Dublin’s Jewish community has received seven or eight expressions of interest in its synagogue in Terenure, one of its representatives has said.
Members of Dublin’s Hebrew Congregation have decided to adopt a “wait and see” approach on the future of their synagogue in the south Dublin suburb.
The property remains on the market almost seven months after it was put up for sale with an asking price of €7.5 million.
Congregation president Michael Stein said the matter was discussed at their annual general meeting last week and that they were looking at “all options. It has a great past, is in a great location but it is an old building as are those who attend it. Most are 70-plus, with children and grandchildren abroad, while most of the new Jews arriving in Ireland are transient.”
Many of these incoming Jews work in the information technology sector. Most are secular and non-practising and tend to follow the work where their high-tech companies are concerned.
According to the 2016 census, there were 2,557 Jews in Ireland. The numbers from last year’s census will not be available until October 26th but are understood within the broader Irish Jewish community to be much the same as in 2016.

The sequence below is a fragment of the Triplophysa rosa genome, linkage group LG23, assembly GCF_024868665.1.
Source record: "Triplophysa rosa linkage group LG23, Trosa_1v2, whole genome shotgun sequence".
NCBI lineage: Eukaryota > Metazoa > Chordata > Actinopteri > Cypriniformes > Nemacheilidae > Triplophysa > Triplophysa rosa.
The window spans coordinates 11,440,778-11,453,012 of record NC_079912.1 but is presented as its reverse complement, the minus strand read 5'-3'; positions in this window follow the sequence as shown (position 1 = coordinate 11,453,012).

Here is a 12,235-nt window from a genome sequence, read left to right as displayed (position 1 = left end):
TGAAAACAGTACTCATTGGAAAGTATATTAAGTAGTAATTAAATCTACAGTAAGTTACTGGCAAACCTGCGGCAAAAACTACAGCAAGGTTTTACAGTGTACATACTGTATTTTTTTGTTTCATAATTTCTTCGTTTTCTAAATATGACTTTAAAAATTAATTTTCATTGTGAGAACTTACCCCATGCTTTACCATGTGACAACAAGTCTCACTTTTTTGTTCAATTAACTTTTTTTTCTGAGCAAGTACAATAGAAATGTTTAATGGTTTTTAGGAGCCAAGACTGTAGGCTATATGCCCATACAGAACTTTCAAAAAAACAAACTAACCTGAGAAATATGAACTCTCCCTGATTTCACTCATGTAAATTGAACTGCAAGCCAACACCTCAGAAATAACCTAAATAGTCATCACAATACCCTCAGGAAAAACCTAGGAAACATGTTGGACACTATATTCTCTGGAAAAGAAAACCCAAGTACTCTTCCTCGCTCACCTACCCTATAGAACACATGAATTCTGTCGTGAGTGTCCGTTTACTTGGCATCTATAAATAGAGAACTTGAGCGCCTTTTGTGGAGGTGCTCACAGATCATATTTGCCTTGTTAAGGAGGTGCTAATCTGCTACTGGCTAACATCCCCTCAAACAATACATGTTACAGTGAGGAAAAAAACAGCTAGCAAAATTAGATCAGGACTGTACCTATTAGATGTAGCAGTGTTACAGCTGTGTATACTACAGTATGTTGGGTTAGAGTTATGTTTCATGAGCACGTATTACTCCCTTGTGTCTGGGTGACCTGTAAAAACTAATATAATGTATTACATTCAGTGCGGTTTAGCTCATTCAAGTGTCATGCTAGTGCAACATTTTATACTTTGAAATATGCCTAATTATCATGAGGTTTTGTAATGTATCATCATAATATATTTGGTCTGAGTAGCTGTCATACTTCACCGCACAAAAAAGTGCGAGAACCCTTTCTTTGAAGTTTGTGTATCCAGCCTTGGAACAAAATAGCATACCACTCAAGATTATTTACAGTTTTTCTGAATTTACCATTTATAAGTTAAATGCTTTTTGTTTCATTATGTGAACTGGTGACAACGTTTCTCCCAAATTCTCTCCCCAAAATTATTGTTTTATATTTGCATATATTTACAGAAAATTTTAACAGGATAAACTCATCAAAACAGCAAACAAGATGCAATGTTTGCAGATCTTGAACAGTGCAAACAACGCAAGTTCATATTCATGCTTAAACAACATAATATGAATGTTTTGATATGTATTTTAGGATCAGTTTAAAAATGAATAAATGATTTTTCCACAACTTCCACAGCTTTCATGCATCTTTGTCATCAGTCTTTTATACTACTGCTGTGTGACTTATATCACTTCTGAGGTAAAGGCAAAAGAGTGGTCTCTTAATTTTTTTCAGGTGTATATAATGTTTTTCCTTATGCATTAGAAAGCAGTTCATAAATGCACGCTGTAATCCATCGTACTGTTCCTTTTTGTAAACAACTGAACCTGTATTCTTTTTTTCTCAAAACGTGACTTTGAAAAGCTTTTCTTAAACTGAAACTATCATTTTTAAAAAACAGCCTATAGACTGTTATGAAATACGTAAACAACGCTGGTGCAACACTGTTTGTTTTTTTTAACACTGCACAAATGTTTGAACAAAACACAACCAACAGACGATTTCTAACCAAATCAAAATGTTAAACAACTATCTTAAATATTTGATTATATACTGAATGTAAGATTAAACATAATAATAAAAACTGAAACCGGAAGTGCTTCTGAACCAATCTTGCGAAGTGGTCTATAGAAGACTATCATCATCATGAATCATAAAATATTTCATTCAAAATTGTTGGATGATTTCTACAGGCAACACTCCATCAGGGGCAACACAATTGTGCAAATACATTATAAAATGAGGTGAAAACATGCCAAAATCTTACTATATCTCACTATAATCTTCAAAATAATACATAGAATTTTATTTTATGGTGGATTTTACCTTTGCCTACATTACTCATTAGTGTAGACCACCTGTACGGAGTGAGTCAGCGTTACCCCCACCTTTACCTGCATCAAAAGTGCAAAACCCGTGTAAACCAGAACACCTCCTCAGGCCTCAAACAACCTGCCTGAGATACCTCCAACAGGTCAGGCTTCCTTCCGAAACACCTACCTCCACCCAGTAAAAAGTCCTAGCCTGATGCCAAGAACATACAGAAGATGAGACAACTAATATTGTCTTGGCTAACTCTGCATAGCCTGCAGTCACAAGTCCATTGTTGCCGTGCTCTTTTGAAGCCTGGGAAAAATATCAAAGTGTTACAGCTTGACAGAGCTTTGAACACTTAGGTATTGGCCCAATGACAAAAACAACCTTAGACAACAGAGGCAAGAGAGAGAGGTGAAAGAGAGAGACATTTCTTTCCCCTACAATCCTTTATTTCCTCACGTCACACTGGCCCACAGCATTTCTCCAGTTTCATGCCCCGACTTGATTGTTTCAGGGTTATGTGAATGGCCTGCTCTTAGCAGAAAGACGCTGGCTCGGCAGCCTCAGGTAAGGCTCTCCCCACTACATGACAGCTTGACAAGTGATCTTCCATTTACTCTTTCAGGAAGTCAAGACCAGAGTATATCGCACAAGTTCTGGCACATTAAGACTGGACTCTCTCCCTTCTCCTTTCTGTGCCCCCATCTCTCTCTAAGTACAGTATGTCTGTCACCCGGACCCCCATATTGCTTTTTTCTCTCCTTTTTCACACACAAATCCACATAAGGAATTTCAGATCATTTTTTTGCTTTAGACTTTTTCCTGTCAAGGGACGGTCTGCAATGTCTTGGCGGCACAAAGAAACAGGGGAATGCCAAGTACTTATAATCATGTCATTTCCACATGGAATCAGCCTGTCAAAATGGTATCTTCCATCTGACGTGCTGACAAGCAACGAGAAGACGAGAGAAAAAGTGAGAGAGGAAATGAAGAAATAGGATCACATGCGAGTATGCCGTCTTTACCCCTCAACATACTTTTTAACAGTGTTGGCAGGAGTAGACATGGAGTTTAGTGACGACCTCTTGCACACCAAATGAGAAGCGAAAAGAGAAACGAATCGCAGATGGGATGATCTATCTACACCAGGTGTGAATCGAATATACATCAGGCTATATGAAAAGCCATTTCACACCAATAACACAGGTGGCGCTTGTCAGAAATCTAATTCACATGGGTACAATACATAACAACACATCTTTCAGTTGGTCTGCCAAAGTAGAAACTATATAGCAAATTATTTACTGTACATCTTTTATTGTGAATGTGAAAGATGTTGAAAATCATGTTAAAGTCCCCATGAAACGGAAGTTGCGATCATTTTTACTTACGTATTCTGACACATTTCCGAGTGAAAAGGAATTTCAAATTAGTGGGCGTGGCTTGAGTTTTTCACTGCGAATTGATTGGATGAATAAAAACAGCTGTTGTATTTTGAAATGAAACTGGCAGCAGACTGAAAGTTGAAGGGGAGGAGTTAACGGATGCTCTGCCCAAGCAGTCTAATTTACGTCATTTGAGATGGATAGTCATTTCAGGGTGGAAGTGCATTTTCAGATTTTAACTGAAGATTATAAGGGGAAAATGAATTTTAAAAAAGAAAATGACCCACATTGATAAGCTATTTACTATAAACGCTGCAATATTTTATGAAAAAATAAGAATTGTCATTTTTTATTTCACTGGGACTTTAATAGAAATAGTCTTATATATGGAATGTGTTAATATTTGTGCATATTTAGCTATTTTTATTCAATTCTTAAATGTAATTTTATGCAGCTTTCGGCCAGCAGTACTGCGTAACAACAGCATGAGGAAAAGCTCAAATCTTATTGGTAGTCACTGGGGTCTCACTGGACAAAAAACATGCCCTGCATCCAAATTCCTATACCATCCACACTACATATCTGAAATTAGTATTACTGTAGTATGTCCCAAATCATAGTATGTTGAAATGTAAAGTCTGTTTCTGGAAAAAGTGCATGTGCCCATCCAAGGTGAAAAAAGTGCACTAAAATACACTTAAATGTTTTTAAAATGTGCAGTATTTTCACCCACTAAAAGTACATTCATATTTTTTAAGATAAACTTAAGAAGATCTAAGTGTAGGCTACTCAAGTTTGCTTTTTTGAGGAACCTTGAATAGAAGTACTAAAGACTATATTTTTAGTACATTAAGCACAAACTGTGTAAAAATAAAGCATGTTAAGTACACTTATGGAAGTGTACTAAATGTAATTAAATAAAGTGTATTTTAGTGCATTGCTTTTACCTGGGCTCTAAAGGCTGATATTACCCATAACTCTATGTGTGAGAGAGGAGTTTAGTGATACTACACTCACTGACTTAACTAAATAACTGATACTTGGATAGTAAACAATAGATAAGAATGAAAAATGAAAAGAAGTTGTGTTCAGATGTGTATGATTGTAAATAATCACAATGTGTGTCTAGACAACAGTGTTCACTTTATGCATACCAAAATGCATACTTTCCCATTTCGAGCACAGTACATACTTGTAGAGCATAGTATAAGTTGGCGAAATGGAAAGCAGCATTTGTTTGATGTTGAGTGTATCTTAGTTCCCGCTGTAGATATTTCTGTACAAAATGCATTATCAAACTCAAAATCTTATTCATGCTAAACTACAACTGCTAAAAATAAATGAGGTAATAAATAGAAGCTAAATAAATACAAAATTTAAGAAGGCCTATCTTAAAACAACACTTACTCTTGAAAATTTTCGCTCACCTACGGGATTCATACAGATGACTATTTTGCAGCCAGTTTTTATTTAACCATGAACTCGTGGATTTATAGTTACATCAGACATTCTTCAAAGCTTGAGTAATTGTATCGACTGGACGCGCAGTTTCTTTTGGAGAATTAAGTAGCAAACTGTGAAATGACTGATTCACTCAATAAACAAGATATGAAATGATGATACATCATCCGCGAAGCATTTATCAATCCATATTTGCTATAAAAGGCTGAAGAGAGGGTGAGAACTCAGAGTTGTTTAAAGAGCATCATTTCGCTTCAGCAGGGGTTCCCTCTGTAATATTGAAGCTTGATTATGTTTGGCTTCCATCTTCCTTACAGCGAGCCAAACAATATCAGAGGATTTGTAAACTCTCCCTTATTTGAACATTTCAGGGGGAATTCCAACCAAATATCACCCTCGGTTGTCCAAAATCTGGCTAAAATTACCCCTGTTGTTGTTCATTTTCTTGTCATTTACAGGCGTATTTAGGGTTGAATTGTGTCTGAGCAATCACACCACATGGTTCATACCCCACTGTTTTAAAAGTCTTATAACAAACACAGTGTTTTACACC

A decision to sell the synagogue at Terenure would have many ramifications, Mr Stein said.
“An alternative would have to be found, for example, but Dublin is a capital city and will always have a synagogue whatever its size. A ‘wait and see’ is the right message,” he said.
The Terenure synagogue is a distinctive building, designed by Irish architect Wilfred Cantwell and dedicated in 1953.
A new rabbi, Yoni Weider with his wife Olivia, was installed there in August. Its former rabbi, Zalman Lent and his wife Rifky, have opened Dublin’s first Chabad centre in Rathmines. It means Dublin is no longer an exception among capital cities in not having a Chabad centre.
There have been Jews in Ireland since the reign of William the Conqueror in the 11th century.
The first documented synagogue in Dublin, at Crane Lane near Temple Bar, was recorded in 1663. In 1835 a deconsecrated Presbyterian church at St Mary’s Abbey in Dublin became a synagogue for the city’s 300 Jews.
In 1882 Russia’s Tsar Alexander III’s passed laws making Jews outsiders. Many fled, some to Dublin, increasing its Jewish population to 700, most from Lithuania. In 1892 a new synagogue was built on Adelaide Road, which remained open until 2000.
By 1901 there were 2,015 Jews in Dublin; 10 years later, it was 2,899. The newcomers gravitated towards the South Circular Road, where kosher shops serviced the community, especially on Clanbrassil Street.
By the mid-20th century, Ireland’s Jewish population reached a peak, just short of 5,000, a majority in Dublin living now in the suburbs. The Terenure synagogue was built in 1952.